Let them spend money💰

Photo by Hal Gatewood on Unsplash

Last week, we talked about the decision-simplicity index, and I received a few emails asking about clear pathways versus the old-school tactic of upselling via meandering paths. “Isn’t it better to encourage people to look around, so maybe they add more to the cart?” Yet again, I will lead in with a story:

A few years back, our local grocery story undertook a massive internal refit. They blocked off a pathway by putting in extra shelving, forcing shoppers to go past a large number of products that they may have no interest in; where there had once been a shortcut from the entry doors to the aisles, the shop built big ol’ display units. They were nice looking display units, and they added space for more products, and they housed specials, but we shoppers were outraged! No lie, there was collective action to re-open the “gap”! In the end, the shop removed the shelves and we once again had a direct path to our shopping goals.

There’s a lot going on in this analogy, so bear with me as I oversimplify:

  1. The grocery store is your website. Aisles = navigation, products = content, time spent = engagement.
  2. There are two kinds of customers: those who want to meander and those who know exactly what they’ve come for. Meanderers spend time, shoppers “with intent” spend money.
  3. Most people who choose to shop online know what they want and are time-poor and content-overwhelmed.

Therefore, we can assume: if a customer visits our site knowing what they want, they want to spend money, not time. If we make them navigate through too much content, we may increase time spent on the site, but we won’t increase spend. In fact, over time, we will reduce lifetime value because that shopper will go somewhere that values their time.

How does this relate to your winery’s digital customer experience?

First, it forces us to confront the dreaded Vanity Metrics. Unless you are a content-producer (where you get paid on views and ‘likes’), engagement is just a feel-good metric. Engagement is awesome for social media! And if you are a wine blogger, then heck yeah you want people spending thirty minutes reading your content. But if your purpose is sales and service (which most winery sites are), you need to prioritize how quickly you can get a customer from entry to checkout. Open site, get to specific product, add to cart, checkout. Open site, ask question, find answer, move on. (Tech geekery: things that help make this possible are good analytics and a super search functionality on your site; supremely helpful is optimizing your site for voice search, but that’s a bigger kettle of fish than we have time for today.) I’m not saying you don’t want users to be able to meander; I’m saying that you don’t want to force users to meander.

Second, we must confront our compulsion to over-supply information. The grocery store realllly wanted us to see those products and specials, but we shoppers realllly weren’t interested. Wineries reallly want to share lots and lots of pictures of grapes, and tasting notes going back years, and reviews of every product ever, and and and. But what do your customers want? (If you haven’t ever gone through a customer persona/customer journey exercise, this is going to be hard to answer.) For every bit of content, ask “does this help my customer make a decision, or is it cognitive overload?” (Tech geekery: remove sidebars, widgets, pop ups, facebook and twitter feed embeds. You can use instagram, but only the pics, not captions. And if something hits a third-level menu, ask if you really need it.)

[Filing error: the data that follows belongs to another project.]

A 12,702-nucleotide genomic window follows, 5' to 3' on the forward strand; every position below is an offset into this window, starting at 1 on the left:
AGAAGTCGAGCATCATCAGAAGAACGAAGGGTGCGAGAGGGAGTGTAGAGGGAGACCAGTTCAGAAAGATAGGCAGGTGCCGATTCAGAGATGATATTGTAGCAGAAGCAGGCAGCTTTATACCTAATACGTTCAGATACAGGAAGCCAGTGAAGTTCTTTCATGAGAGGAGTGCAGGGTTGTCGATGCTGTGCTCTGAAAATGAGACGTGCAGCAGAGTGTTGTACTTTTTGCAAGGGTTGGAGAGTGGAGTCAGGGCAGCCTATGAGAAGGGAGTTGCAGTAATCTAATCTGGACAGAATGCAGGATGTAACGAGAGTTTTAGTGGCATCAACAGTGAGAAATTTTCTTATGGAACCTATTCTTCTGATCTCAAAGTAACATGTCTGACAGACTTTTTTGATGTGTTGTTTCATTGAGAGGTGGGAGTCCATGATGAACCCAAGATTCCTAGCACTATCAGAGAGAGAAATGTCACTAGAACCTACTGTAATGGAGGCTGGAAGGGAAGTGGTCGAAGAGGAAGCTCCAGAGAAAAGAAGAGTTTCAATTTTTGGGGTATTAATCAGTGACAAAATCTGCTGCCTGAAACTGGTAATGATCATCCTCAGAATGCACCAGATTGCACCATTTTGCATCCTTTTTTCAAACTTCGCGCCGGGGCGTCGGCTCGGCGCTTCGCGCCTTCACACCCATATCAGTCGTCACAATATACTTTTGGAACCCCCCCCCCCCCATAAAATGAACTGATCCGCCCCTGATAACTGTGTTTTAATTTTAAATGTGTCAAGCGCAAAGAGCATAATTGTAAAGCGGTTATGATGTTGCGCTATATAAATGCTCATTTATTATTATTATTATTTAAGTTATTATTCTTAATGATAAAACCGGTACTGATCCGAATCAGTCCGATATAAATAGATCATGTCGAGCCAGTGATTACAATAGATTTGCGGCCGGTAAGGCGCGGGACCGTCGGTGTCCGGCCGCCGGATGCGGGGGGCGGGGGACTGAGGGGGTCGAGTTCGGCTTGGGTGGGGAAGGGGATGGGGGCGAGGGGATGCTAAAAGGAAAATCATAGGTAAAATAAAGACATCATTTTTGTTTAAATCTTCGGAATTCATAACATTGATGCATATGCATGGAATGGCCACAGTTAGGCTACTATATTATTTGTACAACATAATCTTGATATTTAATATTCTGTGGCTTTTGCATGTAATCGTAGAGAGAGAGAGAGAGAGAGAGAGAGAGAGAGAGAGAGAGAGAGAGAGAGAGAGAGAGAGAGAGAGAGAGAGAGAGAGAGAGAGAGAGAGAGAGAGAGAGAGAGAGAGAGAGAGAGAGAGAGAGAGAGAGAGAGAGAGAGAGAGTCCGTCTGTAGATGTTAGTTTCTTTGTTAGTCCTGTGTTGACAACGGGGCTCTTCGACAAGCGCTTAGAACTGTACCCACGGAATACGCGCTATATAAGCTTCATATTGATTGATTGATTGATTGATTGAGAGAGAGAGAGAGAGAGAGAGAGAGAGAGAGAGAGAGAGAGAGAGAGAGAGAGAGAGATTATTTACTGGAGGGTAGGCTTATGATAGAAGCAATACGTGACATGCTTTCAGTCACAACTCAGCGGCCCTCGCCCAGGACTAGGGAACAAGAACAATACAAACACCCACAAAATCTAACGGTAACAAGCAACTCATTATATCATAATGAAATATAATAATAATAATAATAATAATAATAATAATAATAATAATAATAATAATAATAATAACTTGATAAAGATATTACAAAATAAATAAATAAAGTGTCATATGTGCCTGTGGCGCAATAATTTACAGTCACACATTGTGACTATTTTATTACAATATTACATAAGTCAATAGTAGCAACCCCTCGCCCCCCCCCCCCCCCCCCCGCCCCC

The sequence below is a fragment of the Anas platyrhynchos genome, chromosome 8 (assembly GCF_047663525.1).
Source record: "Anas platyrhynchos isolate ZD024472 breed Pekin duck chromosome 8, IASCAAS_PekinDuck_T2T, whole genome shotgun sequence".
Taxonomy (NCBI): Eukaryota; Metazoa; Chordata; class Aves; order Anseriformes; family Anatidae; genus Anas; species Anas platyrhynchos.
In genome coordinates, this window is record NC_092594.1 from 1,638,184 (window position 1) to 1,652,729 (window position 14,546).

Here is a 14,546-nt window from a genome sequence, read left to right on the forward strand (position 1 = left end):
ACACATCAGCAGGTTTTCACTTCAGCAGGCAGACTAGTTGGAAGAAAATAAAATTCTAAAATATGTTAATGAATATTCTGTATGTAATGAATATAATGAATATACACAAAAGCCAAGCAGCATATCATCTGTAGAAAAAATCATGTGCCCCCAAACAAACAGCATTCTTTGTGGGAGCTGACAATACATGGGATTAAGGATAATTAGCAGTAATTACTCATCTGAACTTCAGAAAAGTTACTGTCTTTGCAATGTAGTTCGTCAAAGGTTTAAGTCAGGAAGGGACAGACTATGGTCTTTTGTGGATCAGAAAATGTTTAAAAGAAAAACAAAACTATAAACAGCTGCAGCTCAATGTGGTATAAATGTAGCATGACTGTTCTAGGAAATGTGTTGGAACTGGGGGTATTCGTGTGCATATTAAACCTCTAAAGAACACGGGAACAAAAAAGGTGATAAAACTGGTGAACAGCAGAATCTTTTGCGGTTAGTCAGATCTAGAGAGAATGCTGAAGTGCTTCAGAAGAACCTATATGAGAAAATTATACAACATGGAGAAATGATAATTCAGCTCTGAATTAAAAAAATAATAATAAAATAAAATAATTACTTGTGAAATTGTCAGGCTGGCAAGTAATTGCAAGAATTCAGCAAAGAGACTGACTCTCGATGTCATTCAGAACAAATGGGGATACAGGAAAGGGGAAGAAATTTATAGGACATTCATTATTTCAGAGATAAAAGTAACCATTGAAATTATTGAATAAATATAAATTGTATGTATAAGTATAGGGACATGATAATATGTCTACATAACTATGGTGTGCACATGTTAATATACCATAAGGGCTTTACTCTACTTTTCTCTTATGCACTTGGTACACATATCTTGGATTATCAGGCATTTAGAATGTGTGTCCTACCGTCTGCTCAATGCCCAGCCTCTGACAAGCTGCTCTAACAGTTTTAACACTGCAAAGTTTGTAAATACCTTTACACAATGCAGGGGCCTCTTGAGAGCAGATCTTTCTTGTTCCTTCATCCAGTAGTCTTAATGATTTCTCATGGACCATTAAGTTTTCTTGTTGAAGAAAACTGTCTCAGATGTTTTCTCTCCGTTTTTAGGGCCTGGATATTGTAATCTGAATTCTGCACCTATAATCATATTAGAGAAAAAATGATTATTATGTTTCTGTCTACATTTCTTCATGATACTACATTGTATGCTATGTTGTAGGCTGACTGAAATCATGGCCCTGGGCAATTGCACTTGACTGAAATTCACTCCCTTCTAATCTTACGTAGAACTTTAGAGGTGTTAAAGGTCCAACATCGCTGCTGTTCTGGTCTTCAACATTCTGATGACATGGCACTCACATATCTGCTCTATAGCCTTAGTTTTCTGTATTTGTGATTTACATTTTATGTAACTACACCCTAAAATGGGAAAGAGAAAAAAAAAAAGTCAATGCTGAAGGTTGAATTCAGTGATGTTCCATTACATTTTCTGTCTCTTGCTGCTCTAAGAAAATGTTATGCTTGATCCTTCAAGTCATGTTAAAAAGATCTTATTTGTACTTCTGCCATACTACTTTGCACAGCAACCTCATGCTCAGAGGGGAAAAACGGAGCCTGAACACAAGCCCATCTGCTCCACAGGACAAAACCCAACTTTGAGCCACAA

Finally, we must confront over-design. No, really, less is more. Just because you can have a slider, doesn’t mean you should. Choose wisely so that you may convey your brand message in one photo instead of three. Just because you can have half-a-dozen typefaces and colors, doesn’t mean you should. Too many design elements detract from what is important on the page. Website development, especially the DIY versions, enables us to add infinite visual choices to our websites, but this is anathema to conversion-driven design, it’s a killer to mobile-friendly sites, and it slows down your load speed. If you are creating your own site or working with an agency, keep in mind that people are bombarded by content and imagery. Of course you don’t want a barebones site, but I will tell you that minimalist sites with good conversion practices outsell pretty sites that overwhelm users.

Shoot. I’m out of time and I feel like I’ve left you all thinking that sites should look like this.

 

I can hear already here the questions coming…analytics, customer journeys, visual hierarchy?? Go on, send them my way and I’ll clarify anything that I’ve skimmed over too blithely. Together, we can perfect each other’s understanding of how to talk to our readers.

Hope your weather is better than mine. I’ll leave you with some humor.

[Photo by Hal Gatewood on Unsplash]